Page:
Base64 string to memoryblock - size?


Hi everybody,

I am reading base64 encoded data like this:

MemoryBlock decoded;
MemoryOutputStream output (decoded, false);
if (Base64::convertFromBase64 (output, text)) {
    for (int i=0; i < decoded.getSize(); ++i) {
        // here i am overreading...

Unfortunately the MemoryBlock wouldn’t tell me it’s size. MemoryBlock::getSize() returns the allocated size.
And also Base64::convertFromBase64() doesn’t set the size either.

I understand the reason from MemoryBlock and its size? not to change the API, but the proposed workaround doesn’t apply here either.

Is there a solution besides calculating from the input size:

int length = floor (text.length() * 3 / 4);



Trying to calculate the size yourself is just silly! If you read the docs, it tells you what to do to force the size to be truncated.

/** Creates a memory stream for writing into into a pre-existing MemoryBlock object.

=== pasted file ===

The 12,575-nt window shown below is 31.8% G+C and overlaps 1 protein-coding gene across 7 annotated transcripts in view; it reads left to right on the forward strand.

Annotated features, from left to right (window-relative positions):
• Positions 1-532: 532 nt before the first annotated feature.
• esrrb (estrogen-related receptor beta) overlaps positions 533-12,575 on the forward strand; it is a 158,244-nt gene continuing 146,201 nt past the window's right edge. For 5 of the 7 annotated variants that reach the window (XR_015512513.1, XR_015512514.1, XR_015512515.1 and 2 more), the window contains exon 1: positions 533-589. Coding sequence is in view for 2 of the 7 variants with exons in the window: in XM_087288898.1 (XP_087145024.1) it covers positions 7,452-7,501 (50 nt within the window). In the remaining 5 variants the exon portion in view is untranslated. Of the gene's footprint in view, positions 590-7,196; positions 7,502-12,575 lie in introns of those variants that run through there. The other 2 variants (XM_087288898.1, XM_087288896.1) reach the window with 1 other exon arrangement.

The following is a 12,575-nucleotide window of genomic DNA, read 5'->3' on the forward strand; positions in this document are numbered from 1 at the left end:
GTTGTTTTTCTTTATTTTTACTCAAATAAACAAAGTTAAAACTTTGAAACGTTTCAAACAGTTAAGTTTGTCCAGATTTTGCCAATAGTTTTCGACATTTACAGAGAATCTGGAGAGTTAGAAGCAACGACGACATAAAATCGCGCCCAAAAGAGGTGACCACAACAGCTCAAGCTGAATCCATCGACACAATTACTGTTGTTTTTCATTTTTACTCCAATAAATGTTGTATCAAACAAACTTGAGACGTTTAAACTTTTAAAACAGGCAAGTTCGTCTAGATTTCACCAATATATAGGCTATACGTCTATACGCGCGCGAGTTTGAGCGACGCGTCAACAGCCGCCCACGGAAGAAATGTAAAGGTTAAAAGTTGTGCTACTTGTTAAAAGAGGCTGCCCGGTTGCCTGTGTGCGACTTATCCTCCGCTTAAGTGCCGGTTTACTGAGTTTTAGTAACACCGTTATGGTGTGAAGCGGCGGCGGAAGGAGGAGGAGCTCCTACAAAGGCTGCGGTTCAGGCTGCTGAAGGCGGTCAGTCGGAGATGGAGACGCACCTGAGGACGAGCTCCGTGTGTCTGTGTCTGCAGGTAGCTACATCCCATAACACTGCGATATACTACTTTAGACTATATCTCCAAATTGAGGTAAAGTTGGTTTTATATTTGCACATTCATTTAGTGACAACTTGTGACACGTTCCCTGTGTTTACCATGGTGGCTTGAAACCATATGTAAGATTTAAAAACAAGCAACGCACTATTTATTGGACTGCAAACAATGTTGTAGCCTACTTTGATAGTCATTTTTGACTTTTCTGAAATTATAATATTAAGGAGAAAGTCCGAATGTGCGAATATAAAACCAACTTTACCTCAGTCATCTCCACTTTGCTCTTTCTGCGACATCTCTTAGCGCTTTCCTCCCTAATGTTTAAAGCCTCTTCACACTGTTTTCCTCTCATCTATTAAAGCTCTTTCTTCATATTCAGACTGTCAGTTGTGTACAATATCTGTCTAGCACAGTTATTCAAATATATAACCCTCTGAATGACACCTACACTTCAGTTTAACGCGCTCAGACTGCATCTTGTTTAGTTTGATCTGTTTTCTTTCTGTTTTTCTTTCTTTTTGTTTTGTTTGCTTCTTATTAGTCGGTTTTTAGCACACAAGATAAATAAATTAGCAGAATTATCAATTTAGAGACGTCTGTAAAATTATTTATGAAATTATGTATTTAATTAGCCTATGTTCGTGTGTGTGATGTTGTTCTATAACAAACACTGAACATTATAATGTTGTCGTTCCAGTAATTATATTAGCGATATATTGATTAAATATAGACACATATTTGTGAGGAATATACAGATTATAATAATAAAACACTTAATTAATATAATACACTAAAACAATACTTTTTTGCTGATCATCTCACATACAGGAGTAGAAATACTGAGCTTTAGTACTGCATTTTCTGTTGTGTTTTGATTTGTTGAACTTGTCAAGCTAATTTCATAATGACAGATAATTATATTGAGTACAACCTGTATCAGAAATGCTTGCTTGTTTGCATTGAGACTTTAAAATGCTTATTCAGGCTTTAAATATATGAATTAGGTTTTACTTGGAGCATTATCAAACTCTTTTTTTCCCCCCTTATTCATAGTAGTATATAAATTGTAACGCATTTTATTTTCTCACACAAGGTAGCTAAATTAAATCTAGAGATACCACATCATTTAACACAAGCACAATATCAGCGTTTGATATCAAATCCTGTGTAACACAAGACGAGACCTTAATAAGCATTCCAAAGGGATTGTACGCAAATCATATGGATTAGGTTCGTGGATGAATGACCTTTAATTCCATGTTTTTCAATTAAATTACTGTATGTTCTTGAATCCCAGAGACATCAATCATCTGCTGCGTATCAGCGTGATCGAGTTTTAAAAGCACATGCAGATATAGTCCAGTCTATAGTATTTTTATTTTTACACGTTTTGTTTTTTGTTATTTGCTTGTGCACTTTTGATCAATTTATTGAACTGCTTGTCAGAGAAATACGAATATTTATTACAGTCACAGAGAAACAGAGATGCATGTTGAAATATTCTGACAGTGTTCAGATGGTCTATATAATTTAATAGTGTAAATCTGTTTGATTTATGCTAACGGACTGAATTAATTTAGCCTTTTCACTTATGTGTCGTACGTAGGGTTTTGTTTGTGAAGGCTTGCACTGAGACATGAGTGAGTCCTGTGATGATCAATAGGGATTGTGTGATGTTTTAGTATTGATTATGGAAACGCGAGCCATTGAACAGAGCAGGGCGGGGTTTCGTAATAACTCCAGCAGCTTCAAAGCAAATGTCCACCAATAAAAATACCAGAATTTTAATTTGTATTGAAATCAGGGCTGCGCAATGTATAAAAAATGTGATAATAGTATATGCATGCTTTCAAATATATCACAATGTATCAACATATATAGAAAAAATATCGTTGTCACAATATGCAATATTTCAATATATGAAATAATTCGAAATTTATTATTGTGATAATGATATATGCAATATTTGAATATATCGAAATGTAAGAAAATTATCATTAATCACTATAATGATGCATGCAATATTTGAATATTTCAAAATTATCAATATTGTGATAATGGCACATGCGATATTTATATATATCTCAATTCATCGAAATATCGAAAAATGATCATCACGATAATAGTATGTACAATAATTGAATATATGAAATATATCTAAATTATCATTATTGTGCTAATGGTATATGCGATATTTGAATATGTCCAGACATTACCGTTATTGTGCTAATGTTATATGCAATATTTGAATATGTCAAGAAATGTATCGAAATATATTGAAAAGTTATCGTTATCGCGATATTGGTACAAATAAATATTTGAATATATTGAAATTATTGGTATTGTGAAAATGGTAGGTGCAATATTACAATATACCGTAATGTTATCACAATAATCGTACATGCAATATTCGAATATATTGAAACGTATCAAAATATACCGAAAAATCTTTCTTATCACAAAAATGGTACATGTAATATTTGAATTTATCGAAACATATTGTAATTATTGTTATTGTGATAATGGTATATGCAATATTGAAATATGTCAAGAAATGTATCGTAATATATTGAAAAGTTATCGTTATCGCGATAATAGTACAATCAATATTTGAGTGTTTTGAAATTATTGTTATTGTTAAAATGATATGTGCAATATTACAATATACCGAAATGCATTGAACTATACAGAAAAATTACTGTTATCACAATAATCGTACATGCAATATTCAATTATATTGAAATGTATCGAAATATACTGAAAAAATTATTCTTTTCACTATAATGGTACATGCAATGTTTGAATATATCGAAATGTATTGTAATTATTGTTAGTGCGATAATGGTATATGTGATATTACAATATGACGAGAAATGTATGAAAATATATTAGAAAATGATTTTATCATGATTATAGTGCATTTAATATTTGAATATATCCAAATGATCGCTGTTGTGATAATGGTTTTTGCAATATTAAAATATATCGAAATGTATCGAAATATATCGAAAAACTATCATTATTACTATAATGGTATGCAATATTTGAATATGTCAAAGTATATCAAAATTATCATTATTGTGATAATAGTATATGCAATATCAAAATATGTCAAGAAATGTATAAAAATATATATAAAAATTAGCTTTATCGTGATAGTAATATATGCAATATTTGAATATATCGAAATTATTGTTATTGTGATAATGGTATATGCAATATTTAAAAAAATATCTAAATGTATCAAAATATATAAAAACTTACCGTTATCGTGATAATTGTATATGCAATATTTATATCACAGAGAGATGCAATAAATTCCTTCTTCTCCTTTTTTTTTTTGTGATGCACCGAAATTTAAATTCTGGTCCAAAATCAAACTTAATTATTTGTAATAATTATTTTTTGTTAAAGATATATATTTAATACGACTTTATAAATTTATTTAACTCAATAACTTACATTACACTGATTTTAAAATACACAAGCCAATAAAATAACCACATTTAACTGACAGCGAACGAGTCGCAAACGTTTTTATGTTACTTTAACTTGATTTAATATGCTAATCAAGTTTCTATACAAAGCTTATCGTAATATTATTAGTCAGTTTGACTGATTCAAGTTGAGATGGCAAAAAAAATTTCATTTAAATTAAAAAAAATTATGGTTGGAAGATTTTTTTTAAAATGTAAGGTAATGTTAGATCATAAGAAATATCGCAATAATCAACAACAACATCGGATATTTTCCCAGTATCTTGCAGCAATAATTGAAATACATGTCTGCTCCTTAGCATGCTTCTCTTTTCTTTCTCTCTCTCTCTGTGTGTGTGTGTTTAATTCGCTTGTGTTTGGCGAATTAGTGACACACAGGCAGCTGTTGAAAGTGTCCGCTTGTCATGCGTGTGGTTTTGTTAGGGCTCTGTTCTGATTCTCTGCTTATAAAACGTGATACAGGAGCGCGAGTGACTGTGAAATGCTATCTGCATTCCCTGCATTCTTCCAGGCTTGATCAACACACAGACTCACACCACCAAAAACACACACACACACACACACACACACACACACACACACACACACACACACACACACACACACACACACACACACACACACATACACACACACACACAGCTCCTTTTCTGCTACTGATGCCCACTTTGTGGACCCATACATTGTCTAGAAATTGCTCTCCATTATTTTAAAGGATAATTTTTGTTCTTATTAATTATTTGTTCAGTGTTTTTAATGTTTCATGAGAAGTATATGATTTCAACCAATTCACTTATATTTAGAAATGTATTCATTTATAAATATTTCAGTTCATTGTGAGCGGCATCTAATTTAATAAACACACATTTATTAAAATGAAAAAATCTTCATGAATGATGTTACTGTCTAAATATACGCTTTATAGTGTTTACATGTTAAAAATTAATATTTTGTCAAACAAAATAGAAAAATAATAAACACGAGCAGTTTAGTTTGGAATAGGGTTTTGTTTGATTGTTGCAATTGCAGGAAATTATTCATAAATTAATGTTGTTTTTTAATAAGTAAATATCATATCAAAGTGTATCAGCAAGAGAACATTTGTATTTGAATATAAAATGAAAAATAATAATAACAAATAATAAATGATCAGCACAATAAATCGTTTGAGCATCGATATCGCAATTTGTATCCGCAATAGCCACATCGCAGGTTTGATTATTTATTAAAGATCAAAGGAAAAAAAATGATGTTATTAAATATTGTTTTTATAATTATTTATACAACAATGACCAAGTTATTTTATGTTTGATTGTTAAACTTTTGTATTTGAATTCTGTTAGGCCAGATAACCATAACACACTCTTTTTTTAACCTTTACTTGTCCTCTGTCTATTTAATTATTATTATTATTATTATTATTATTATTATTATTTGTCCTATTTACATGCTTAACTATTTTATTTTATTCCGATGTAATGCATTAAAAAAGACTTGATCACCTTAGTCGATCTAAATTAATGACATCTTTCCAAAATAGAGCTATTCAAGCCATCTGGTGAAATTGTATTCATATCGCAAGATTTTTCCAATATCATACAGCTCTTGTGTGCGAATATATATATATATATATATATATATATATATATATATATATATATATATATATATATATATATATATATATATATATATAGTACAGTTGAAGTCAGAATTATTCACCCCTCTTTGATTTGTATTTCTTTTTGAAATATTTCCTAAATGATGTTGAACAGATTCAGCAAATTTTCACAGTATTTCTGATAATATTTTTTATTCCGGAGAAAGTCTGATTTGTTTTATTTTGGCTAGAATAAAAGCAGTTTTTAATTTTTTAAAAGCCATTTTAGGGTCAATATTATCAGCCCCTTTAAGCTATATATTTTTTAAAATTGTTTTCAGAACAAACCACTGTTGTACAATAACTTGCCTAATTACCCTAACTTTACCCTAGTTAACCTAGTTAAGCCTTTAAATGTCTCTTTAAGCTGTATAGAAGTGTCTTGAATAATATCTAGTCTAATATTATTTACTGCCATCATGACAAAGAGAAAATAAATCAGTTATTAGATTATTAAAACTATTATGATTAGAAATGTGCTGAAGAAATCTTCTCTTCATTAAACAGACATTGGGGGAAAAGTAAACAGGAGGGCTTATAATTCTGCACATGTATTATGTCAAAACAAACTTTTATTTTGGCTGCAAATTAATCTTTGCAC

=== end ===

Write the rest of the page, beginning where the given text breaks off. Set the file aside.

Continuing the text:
Note that the destination block will always be larger than the amount of data
    that has been written to the stream, because the MemoryOutputStream keeps some
    spare capactity at its end. To trim the block's size down to fit the actual
    data, call flush(), or delete the MemoryOutputStream.

Alternatively, the stream obviously knows exactly how many bytes have been written to it, just call MemoryOutputStream::getDataSize()!


It is, and I found it silly that I should have to do that, that’s why I asked :wink:

Thanks for the missing tile, that helped a lot.

Do you mind adding a hint to MemoryBlock::setSize(), because that’s the place one would actually look up, if it doesn’t give the results one would expect (and yes, it says “the allocated size”, so it is correct, but not helpful…)


[quote=“daniel, post:3, topic:20254”]
Do you mind adding a hint to MemoryBlock::setSize(), because that’s the place one would actually look up[/quote]

I think you’re getting muddled between MemoryBlock and MemoryOutputStream, they’re very different classes, and it’d make no sense to put comments about MemoryOutputStream in the the MemoryBlock class docs, because it’s not MemoryBlock’s job to be aware of how other classes use it.

It might have been less confusing if you’d not created your own MemoryBlock, but instead just created a MemoryOutputStream and written to it, allowing it to manage its own storage. Then when you ask it for the data, it’d give you the answer you expect.


Ok, it wasn’t obvious to me, that normally you would use the MemoryOutputStream without a MemoryBlock.
Seems like I am not the first one to misunderstand that.
Thanks for the hint.